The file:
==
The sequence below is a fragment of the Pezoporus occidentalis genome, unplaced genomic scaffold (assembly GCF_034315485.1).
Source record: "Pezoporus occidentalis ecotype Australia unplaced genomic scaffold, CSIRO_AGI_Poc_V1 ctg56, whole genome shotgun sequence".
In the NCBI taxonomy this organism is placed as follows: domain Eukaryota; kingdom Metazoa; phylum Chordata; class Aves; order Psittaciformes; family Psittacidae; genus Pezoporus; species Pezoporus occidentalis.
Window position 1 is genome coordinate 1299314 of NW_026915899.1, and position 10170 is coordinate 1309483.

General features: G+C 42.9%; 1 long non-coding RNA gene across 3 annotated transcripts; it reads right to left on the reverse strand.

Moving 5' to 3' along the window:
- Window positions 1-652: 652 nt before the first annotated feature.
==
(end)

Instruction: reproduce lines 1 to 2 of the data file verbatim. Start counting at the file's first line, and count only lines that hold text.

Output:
The sequence below is a fragment of the Pezoporus occidentalis genome, unplaced genomic scaffold (assembly GCF_034315485.1).
Source record: "Pezoporus occidentalis ecotype Australia unplaced genomic scaffold, CSIRO_AGI_Poc_V1 ctg56, whole genome shotgun sequence".